Edgar ending history of a noteworthy family,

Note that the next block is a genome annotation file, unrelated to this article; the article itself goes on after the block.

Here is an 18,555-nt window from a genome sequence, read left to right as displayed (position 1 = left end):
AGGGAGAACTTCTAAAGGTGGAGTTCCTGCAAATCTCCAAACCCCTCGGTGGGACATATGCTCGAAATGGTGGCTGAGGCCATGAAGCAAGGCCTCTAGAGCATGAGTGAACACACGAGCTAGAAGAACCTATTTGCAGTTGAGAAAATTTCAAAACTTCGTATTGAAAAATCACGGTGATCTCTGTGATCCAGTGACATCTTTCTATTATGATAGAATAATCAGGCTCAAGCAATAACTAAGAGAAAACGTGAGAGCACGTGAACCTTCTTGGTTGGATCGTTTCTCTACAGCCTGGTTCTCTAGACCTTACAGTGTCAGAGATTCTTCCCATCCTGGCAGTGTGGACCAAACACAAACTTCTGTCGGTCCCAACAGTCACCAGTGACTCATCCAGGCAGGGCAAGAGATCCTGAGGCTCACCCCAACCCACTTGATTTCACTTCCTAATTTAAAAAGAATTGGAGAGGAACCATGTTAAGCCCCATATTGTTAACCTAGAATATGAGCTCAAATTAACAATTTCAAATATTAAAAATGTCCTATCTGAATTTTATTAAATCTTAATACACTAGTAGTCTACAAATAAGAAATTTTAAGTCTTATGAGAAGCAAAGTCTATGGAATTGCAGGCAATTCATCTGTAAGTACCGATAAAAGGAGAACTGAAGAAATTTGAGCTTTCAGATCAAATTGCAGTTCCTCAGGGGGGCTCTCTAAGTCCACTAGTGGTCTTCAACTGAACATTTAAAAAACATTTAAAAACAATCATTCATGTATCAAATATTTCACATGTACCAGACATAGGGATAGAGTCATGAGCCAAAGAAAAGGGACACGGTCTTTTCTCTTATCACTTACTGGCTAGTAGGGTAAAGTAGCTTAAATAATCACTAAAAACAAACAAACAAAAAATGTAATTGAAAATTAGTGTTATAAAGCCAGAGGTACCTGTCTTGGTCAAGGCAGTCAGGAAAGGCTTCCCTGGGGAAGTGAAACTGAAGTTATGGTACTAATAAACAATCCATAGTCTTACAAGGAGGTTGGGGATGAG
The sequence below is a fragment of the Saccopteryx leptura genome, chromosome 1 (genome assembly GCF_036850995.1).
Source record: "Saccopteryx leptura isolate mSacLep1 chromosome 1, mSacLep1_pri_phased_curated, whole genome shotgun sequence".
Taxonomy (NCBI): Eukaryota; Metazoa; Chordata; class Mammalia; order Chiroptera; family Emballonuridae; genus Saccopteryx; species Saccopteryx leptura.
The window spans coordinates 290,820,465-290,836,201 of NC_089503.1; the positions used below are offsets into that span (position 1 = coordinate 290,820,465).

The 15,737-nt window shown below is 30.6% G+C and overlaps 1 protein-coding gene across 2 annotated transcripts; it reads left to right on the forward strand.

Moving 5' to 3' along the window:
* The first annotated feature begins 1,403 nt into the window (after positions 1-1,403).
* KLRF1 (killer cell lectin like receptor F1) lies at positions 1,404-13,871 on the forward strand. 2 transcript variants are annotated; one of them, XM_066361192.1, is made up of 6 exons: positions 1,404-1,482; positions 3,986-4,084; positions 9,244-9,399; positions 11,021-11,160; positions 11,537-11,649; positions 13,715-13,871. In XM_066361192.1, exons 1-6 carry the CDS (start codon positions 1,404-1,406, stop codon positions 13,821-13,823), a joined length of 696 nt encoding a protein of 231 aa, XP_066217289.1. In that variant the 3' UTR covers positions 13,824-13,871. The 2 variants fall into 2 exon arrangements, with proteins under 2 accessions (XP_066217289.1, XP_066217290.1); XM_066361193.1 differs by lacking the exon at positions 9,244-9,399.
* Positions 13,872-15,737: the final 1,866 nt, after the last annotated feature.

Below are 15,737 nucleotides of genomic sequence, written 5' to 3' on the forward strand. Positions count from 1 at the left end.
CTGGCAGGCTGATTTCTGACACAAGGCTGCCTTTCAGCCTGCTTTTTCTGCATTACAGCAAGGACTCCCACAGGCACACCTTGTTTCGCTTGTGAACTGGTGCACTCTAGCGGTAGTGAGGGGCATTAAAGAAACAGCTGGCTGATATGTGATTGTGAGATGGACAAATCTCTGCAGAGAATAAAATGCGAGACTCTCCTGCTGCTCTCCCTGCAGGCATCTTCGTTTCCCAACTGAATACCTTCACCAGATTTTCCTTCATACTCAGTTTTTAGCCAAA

Edgar Allan Poe’s ” The Fall of the House of Usher,” and Ray Bradbury’s ” Something Wicked This Way Comes” both emit the mood of horrifying agony. Ray Bradbury and Edgar Allan Poe use different storytelling techniques to present the stories. The two stories have their differences (diction and imagery), but both stories are powered by the emotion of temptation.     In the Bible, Lot’s wife is an iconic figure mentioned in Genesis 19. The Book of Genesis describes how she became a pillar of salt after she looked back at Sodom. She was punished, she had a temptation to look back at the burning city of sin. This temptation can be applied to both stories easily. Poe’s “The Fall of the House of Usher” has the narrator help Roderick and is called upon to do so through a letter from Roderick. Upon his arrival, he already experiences very uncomfortable situations. The narrator also notes that Roderick seems afraid of his own house and he spends several days trying to cheer up Roderick. Madeline had been ill with a mysterious sickness and soon dies to which the Narrator and Roderick burry with heavy equipment although she looked alive. It is only his temptation that drives him to keep lookingat the evil within the house, and this prevents the story from ending. Similarly, Jim nightshade –when the mysterious events of the carnival confuse Jim– is tempted to ride the carousel to become knowledgeable because he believes that increasing his age will gain his body knowledge. This view of the relationship between aging and wisdom demonstrates that Jim’s supposed knowledge at the beginning of the story is really a smokescreen for his ignorance; Jim is awfully tempted to ride the carousel which only brings him no good.Using diction, Poe’s short story leaves the reader with curiosity to the ending history of a noteworthy family, Roderick and Madeline Usher. Poe gives the story of this prominent family an eerie and gloomy sense that portrays the theme of fear. The house initially radiates its impression to an unnamed narrator who approaches the house of Usher on a “dull, dark, and soundless day” who observes the house and states that the house gave an “insufferable gloom that pervaded my spirit.” The most notable comment about the house is that he describes the windows as “vacant and eye like” which anthropomorphizes the house; giving it a status of a character. He has come to the house because his friend Roderick sent him a letter earnestly requesting his company. Roderick wrote that he was feeling physically and emotionally ill. The narrator mentions that the Usher family, though an ancient clan, has withered. Only one member ofthe Usher family has survived from generation to generation forming a direct line of descent without any outside branches. Madeline soon dies, and Roderick decides to bury her temporarily in the tombs below the house; Roderick believes that they have buried Madeline alive and that she is trying to escape; the door blows open and, sure enough, Roderick’s fears stand before him. Madeline stands in white robes bloodied from her struggle, She attacks Roderick as the life drains from her, and he dies of fear. All of Poe’s characters, settings, and themes have a great impact on the suggestion of gothic horror.Bradbury’s great use of imagery radiates throughout the book leaving the reader with great visual thoughts. Ray Bradbury’s use of words usually have greater context than what the surface, or literal meaning, may seem like, and most of what Bradbury says can be imagined, giving the reader an idea of the atmosphere and tone of the story. Although Poe’s writing form is more effective in descriptiveness, they only provide a general context to the story, for example, the use of the word gloomy simply means that the speaker felt saddened in the environment he was in. Ray Bradbury’s word use and phrasing can have different meanings altogether, separate from their literal definitions. The use of the word “legion” implies demonic forces, and supports the theme of the story as opposed to using group or mob. Using Legion is not only a greater word than group or mob, but it also alludes to the New Testament gospels of Mark and Luke where Jesus confronts men who are possessed by demons. In response to Jesus asking for their names, the men say: “My name is Legion, for we are many.” The Fall of the House of Usher and Something Wicked This Way comes are uniquely intertwined with the broad theme of both stories- time. Time is a significant force in each story, as a symbol of change. In Something Wicked This Way Comes, time coincides with the specific theme of the book, innocence. Time is the facilitator of age and growing up, and growing up leads to a change in thoughts and ideas. Thus, as time passes, people begin to change, and this change is largely correlated to losing one’s innocence. Time is important to the story of The Fall of the House of Usher because the Usher bloodline has lasted for generations, and Roderick’s family has an influence on him, making him paranoid and superstitious. The theme of evil also has a profound influence on the characters of both stories. Evil provides the temptation for both stories’ characters as an easy way to escape their problems, but it is up to the characters to decide whether they give in or not. In Something Wicked This Way Comes, the temptation of evil is given through the carousel and its ability to change age. This offers a simple solution to the loss of innocence, as it allows someone to change their age at will, but obviously by turning to supernatural forces. In The Fall of the House of Usher, Roderick seeks a way out of his problems through sorcery, which he feels could control the forces within his house. As a result, time and evil are integrated into the stories of both Something Wicked This Way Comes and The Fall of the House of Usher.    Something Wicked This Way Comes shares the theme of love to overcome evil; however, The Fall of the House of Usher shares the theme of fear. The two authors, Edgar Allan Poe and Ray Bradbury, divide at a certain extent, but stand in the same ground; the Predominant theme of temptation which drives both stories. Edgar Allan Poe and Ray Bradbury are remarkable authors that cause an irresistible discomfort and spine-chilling adrenaline.